Moose Flannigan is NOT happy about his father’s new job. His father is a guard and an electrician at the most notorious prison in the country, especially in 1935: Alcatraz. And, because it’s 1935, that means the family gets to come along, too. Which means Moose has to leave his friends and start over.
All this is complicated by his sister Natalie’s condition. With today’s knowledge, she’d be diagnosed with autism. In the book — and I give Choldenko so much credit for making it seem as it probably really was, which was alternately quite revealing and very painful — she’s just got a “condition,” something that needs to be “cured.” Moose and Natalie’s mother is the hardest character to stomach: she can’t deal with Natalie, pretending she is 10 for years, because younger children have more of a “chance” and because she just can’t deal with the fact that her child is not “normal.” That I cringed every time she began to speak is a testament to how well Choldenko wrote her.
While autism, as well as Natalie’s acceptance to a special school in San Francisco, plays a major role in the book, it isn’t the basis of the plot. When Moose isn’t struggling with his feelings about, or taking care of his sister, he is trying to figure out how to deal with the kids on the island — especially Piper (whom I wanted to smack!), the daughter of the warden, and who has it in her head that she can get away with just about everything — and trying to make friends at a new school, which is never easy. Choldenko gets middle grade awkwardness down pat, from Moose’s reluctance to make waves to Piper’s bossiness. I also felt that she caught the time period; it felt like the 1930s, or at least what I imagine the 1930s to feel like.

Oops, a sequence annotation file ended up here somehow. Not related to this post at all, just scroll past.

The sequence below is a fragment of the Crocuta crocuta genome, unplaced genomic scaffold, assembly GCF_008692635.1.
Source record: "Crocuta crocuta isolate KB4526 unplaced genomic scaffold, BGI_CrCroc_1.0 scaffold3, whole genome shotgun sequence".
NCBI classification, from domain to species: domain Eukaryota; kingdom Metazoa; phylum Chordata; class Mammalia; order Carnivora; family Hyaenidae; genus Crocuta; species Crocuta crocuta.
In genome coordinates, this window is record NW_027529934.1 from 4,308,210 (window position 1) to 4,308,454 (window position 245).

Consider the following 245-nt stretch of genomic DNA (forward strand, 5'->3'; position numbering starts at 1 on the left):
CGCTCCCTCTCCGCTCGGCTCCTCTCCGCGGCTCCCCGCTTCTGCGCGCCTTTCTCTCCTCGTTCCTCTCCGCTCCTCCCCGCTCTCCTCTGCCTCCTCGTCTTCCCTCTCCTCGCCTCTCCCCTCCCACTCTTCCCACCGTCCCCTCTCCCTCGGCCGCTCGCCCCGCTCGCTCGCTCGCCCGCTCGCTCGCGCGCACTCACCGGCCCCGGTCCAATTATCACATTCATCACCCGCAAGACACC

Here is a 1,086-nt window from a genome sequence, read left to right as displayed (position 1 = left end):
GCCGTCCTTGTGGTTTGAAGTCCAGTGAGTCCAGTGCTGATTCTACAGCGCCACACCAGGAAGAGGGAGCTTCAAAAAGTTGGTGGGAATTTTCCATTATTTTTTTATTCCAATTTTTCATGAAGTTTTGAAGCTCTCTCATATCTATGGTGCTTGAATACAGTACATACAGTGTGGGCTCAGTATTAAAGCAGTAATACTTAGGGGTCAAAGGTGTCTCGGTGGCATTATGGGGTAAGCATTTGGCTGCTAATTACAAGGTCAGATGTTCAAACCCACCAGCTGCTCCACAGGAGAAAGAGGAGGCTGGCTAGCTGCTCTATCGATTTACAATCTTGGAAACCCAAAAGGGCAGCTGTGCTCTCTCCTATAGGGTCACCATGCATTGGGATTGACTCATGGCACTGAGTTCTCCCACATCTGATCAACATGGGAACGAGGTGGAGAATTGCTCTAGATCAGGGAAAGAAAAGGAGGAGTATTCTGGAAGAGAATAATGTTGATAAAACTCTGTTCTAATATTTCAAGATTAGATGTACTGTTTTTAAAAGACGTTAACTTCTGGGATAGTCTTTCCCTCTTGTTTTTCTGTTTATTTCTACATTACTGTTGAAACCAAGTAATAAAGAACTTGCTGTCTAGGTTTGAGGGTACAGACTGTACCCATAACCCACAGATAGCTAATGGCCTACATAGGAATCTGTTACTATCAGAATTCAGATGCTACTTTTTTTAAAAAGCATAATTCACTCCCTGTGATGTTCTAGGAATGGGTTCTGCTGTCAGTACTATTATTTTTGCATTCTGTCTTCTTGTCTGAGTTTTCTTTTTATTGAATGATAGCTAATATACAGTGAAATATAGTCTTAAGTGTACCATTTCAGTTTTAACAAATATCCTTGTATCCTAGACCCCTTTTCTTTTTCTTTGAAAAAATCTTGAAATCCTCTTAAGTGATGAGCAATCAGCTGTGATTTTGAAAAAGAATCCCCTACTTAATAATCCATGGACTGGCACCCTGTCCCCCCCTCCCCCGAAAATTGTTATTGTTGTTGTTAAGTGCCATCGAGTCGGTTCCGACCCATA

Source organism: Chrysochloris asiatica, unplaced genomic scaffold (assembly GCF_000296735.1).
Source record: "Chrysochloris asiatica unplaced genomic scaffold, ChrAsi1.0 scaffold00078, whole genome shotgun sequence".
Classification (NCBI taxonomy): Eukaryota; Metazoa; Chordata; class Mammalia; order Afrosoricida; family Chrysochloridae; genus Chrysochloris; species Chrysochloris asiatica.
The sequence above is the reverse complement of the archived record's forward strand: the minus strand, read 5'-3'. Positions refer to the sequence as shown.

Oh, and the ending: perfect.
Which makes me wonder what she’s done with Moose, Natalie and the island in the sequel. Something interesting, I hope.